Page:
The Afon Eden – Cors in Meirionydd, Gwynedd is designated as an Site of Special Scientific Interest (SSSI) and Special Area of Conservation (SAC). It’s home to several important ecological features such as floating water-plantain, bog-rosemary, water sedge, rare lichen assemblage, atlantic salmon, large heath butterfly, otter, and the most important being the colony of Margaritifera margaritifera Freshwater Pearl Mussels. The Afon Eden is a relatively unmodified river of approximately 12km of length. The river is mainly upland in character and it’s very diverse. The upper reaches are constituted of mainly raised bogs, transition mires and quaking bogs. The land use is dominated by low intensity agriculture.
Pearls in Peril in Wales
The Afon Eden’s substantial FWPM colony was discovered in 1997 by Killeen & Oliver (1997) and it supported ~1300 mussels. By 2011 it supports ~550, less than half what it did in 1997. These are just estimates as many mussels can be completely buried in the river gravel and therefore cannot be counted. This declining trend is seen across Europe. The PIP project aims to mitigate against this through undertaking in-situ works and creating a more viable habitat for recruitment.
Improving woodland habitat
Natural Resourcse Wales's (NRW) Brynteg forestry block is part of the action to improve the riparian habitat (habitat that borders watercourses). The site is known to affect the natural hydrology of the catchment and is a source of acidification and run-off of nutrients and sediment into the river. It is also a key source of anthropogenic phosphate, which is released from the exposed peat soils after intensive tree felling operations. To address the issues PIP is restoring the intensive conifer forestry into an area of native broadleaf, wet woodland and raised bog plant communities. We will also be ditch blocking and creating settlement ponds on the tributaries of the Eden thus trapping silt and improving the water quality.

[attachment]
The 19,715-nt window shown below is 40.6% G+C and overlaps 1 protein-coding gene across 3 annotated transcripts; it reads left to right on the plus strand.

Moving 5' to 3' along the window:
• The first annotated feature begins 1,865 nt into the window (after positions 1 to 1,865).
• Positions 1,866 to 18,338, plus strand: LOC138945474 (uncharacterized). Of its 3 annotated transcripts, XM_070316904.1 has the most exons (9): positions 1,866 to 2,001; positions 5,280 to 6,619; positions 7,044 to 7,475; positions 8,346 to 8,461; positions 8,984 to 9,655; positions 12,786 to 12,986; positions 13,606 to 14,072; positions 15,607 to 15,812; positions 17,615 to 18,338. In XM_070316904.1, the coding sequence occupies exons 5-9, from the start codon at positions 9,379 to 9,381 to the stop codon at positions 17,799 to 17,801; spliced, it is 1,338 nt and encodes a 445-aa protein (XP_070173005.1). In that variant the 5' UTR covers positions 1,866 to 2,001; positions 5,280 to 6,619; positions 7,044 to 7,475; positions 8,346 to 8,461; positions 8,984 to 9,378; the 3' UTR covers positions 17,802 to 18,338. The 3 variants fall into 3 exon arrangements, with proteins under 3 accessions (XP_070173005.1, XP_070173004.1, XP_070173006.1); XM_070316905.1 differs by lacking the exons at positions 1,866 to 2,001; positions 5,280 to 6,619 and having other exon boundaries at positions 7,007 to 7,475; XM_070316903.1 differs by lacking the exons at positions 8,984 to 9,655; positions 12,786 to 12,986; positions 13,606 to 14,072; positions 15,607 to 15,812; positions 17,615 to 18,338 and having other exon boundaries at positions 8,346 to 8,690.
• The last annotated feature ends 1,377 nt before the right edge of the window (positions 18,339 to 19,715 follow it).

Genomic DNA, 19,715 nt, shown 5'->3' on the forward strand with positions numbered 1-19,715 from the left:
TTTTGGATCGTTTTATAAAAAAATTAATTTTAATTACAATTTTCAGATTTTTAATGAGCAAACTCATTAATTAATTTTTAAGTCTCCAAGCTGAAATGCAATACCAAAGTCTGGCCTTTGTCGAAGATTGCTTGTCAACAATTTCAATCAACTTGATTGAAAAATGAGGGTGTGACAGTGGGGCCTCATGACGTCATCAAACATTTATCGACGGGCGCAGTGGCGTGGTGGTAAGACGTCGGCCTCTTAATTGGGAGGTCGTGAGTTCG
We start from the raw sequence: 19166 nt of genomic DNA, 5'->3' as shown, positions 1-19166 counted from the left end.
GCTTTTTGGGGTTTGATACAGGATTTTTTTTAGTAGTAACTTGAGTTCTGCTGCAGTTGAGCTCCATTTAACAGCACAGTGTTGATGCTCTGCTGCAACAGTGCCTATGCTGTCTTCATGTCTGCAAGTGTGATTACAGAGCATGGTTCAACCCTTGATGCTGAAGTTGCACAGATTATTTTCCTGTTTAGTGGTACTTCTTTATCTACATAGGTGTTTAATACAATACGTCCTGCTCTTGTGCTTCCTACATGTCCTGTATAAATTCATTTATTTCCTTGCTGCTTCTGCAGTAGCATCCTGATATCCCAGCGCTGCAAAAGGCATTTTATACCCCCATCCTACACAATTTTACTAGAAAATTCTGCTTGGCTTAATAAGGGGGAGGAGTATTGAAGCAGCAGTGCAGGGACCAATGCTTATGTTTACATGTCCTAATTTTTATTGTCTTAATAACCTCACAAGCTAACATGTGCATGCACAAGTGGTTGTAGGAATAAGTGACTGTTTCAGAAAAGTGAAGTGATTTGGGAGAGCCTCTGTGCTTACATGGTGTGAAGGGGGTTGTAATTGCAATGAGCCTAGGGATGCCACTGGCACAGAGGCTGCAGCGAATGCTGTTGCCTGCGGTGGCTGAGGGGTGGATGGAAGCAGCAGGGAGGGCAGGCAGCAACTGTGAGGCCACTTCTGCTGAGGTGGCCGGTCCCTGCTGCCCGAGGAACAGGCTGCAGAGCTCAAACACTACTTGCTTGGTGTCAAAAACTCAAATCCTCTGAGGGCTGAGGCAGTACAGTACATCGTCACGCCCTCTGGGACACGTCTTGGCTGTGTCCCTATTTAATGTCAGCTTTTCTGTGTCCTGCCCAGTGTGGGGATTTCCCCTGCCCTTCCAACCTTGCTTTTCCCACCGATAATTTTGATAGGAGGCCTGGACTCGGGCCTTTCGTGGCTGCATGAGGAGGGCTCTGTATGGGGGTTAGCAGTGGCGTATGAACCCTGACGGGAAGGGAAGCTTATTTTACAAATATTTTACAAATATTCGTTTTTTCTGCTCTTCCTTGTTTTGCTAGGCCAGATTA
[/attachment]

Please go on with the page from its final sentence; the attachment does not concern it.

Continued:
Implement in-stream restoration works
In some parts of the Afon Eden human intervention and management has changed the natural movement of river sediments. Historically, boulders and gravel were dredged from sections of the river leaving unsuitable habitat for pearl mussels. Part of the in-situ work will include introducing local clean gravel as well as large boulders and woody debris. This will re-create diversity in flow patterns, so that areas of natural gravel deposition will develop. In turn these will provide suitable habitat for juvenile pearl mussels and spawning salmonids.
Reduce nutrient and sediment input
Good water quality is crucial in maintaining the features of interest on the Eden. Diffuse pollution is known to have a direct significant negative effect on the FWPM in the Afon Eden due to it reducing water quality. The incidence of diffuse pollution in rivers is causing many of the tributary streams to fail to meet good ecological status under the water framework directive. Some land management activities and drainage from the A470 trunk road contribute to the diffuse pollution issues affecting the Afon Eden. The trunk road supplies concentration of heavy metals, particulates and NaCl from road gritting in icy conditions. In partnership with the North and Mid Wales Trunk Road Authority (NMWTRA) PIP will be working with landowners, farmers and other stakeholders to create filtration systems that will reduce diffuse pollution flowing into the Eden.
An important part of the PIP project is to implement a structured programme of monitoring surveys. These will allow us to establish the existing conditions at the start of the project and indicate the successes of the project’s actions. We will identify the abundance of host fish at specific sites and relate this to the presence of the adult pearl mussels on the river. This analysis of the relationship between the abundance of fish and the presence of FWPM will make the data more useful for targeting the conservation actions.
Water quality monitoring is a key part of the project. Sonde data loggers will be used on many locations within the catchment and will provide invaluable data on the variation in water quality parameters along the river. The data will be very important in identifying sources of diffuse pollution and excess nutrients which can then be followed up with targeted remediation measures. Salmonid encystment levels (the number of juvenile FWPM attached to the gills of salmon and trout) will also be monitored and this data will help us understand the functioning of the FWPM colony. Combined all of the monitoring data will contribute to the restoration of habitat and inform conservation actions to secure the populations long-term future.